The Weird Reason You Should Be Adding Baking Soda to Your Beans

Hint: It has to do with farts.


I went to a restaurant with some friends over the weekend. Our server came by the table at the end of our meal and tried to get one of my friends to finish a vegetarian taco filled with black beans. He said something along the lines of, “I’m so full! Plus, beans don’t sit well with me.” Our server surprised us all when she said, “We add baking soda to our beans here, so they won’t make you gassy.” We kind of laughed it off, at first. But then, of course, we all took out our phones and Googled it. Turns out, she’s right! There’s truth behind the baking-soda-in-your-beans technique.


Here are three reasons you should be sprinkling a little baking soda into the soaking water for your beans.


It’ll Make You Less Gassy 

If you love beans but can’t stand the way you feel after eating them (read: bloated, gassy), you’re definitely not alone. Beans are a particularly gas-inducing food because they contain oligosaccharides, a type of sugar our bodies can’t digest well. Oligosaccharides can make it all the way down to the large intestine before the body fully digests them, which can cause the production of gas and make us feel uncomfortable.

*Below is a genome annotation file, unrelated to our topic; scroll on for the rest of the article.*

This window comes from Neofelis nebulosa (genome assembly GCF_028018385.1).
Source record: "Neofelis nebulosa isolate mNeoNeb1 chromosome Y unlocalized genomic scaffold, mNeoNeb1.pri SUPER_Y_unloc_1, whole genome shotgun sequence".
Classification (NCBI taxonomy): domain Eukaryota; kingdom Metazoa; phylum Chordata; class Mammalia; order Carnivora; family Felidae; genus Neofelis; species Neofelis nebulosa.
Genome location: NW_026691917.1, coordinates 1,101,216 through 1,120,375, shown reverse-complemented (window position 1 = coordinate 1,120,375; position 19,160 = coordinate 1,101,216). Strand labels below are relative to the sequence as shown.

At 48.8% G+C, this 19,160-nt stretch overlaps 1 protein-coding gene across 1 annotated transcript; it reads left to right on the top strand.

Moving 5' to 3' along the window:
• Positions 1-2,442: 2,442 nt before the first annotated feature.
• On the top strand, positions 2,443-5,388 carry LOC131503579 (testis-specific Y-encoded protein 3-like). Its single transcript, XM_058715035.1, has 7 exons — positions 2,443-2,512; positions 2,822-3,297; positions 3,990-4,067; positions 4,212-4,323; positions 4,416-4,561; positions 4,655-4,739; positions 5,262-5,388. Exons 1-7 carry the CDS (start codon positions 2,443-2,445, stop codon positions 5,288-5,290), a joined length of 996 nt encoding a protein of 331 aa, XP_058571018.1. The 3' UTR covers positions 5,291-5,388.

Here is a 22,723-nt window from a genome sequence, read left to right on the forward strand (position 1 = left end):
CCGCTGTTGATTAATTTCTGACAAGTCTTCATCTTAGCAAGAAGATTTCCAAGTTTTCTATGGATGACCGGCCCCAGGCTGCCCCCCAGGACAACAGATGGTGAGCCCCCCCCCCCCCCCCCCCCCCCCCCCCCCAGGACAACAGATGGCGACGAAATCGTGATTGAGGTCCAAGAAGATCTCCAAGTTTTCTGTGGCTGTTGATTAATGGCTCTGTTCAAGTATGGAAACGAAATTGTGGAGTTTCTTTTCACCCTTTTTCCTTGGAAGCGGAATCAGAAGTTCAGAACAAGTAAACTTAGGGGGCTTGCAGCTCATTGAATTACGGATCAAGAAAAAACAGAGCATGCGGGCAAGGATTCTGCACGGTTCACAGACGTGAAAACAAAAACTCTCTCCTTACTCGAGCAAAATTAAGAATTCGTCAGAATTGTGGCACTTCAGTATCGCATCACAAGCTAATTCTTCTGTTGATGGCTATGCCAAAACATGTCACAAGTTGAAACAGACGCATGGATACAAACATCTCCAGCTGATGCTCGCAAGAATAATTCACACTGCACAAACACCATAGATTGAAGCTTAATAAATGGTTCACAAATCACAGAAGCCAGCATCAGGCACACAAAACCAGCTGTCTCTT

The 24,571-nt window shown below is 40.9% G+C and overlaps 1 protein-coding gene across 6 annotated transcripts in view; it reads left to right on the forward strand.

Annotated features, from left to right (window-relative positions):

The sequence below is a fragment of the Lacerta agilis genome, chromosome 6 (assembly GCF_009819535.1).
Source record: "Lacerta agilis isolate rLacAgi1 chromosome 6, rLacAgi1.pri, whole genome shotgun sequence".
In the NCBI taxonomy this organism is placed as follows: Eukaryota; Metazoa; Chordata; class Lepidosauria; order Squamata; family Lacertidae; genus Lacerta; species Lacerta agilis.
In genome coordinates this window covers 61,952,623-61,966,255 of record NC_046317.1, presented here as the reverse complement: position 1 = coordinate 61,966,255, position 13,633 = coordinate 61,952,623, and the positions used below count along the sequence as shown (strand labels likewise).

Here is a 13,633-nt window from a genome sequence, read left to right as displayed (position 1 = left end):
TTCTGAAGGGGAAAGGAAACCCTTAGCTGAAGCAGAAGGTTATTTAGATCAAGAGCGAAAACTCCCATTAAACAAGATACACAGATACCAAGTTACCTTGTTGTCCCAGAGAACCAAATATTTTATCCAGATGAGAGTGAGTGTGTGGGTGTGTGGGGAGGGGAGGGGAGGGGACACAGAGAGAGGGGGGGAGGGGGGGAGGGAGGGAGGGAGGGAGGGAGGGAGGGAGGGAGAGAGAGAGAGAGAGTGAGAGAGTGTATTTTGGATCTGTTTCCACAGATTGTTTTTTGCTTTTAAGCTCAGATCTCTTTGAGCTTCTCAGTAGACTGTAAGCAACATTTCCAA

But, according to a study from 1985, adding a little baking soda to the water while soaking dried beans decreases the amount of gas-causing oligosaccharides in cooked beans. (Yes, you can cook beans in the same water they were soaked in. You’ll just have to add more water to account for the liquid that was absorbed by the legumes.)


Your Beans Will Cook Faster 

Do you remember learning about basic, neutral and acidic substances in middle-school chemistry? Well, creating an alkaline (or basic) environment by adding a small amount (about 1 teaspoon per cup of dry beans) of baking soda to your soaking/cooking water can actually help your beans cook faster.


Here’s why: “It adds sodium ions that weaken the pectin, and more importantly, an alkaline environment causes the pectin molecules to break down into smaller molecules. That greatly weakens the pectin, causing the beans to soften much more rapidly. Beans cooked with a tiny amount of baking soda … cook in about half the time as beans cooked without,” Guy Crosby, Ph.D., of America’s Test Kitchen told The Bean Institute. (Yes, that’s a thing.)


Bottom Line

If beans make you uncomfortably gassy, sprinkle a little baking soda into their soaking water. It will reduce the volume of gas produced by the legumes, plus, they will cook quicker.


If you’re even shorter on time, you may want to try some of our favorite recipes to make with a can of black beans.








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